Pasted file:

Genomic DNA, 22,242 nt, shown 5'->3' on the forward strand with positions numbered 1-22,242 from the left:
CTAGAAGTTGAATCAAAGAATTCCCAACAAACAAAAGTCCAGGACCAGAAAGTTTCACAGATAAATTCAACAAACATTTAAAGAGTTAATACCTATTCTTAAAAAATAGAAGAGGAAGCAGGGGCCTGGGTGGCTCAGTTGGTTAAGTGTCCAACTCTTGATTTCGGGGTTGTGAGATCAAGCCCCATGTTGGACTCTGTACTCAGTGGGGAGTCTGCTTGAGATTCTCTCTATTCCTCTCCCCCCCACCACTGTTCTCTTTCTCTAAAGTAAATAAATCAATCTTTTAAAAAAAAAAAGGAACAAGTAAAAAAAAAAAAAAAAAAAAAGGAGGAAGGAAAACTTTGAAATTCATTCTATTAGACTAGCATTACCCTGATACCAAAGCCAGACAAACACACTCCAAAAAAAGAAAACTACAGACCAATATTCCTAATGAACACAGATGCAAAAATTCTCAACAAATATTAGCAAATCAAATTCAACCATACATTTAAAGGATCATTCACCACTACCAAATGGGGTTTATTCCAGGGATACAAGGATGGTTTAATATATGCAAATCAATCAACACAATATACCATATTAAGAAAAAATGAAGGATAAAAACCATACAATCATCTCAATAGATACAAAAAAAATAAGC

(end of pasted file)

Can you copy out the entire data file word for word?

Genomic DNA, 22,242 nt, shown 5'->3' on the forward strand with positions numbered 1-22,242 from the left:
CTAGAAGTTGAATCAAAGAATTCCCAACAAACAAAAGTCCAGGACCAGAAAGTTTCACAGATAAATTCAACAAACATTTAAAGAGTTAATACCTATTCTTAAAAAATAGAAGAGGAAGCAGGGGCCTGGGTGGCTCAGTTGGTTAAGTGTCCAACTCTTGATTTCGGGGTTGTGAGATCAAGCCCCATGTTGGACTCTGTACTCAGTGGGGAGTCTGCTTGAGATTCTCTCTATTCCTCTCCCCCCCACCACTGTTCTCTTTCTCTAAAGTAAATAAATCAATCTTTTAAAAAAAAAAAGGAACAAGTAAAAAAAAAAAAAAAAAAAAAGGAGGAAGGAAAACTTTGAAATTCATTCTATTAGACTAGCATTACCCTGATACCAAAGCCAGACAAACACACTCCAAAAAAAGAAAACTACAGACCAATATTCCTAATGAACACAGATGCAAAAATTCTCAACAAATATTAGCAAATCAAATTCAACCATACATTTAAAGGATCATTCACCACTACCAAATGGGGTTTATTCCAGGGATACAAGGATGGTTTAATATATGCAAATCAATCAACACAATATACCATATTAAGAAAAAATGAAGGATAAAAACCATACAATCATCTCAATAGATACAAAAAAAATAAGC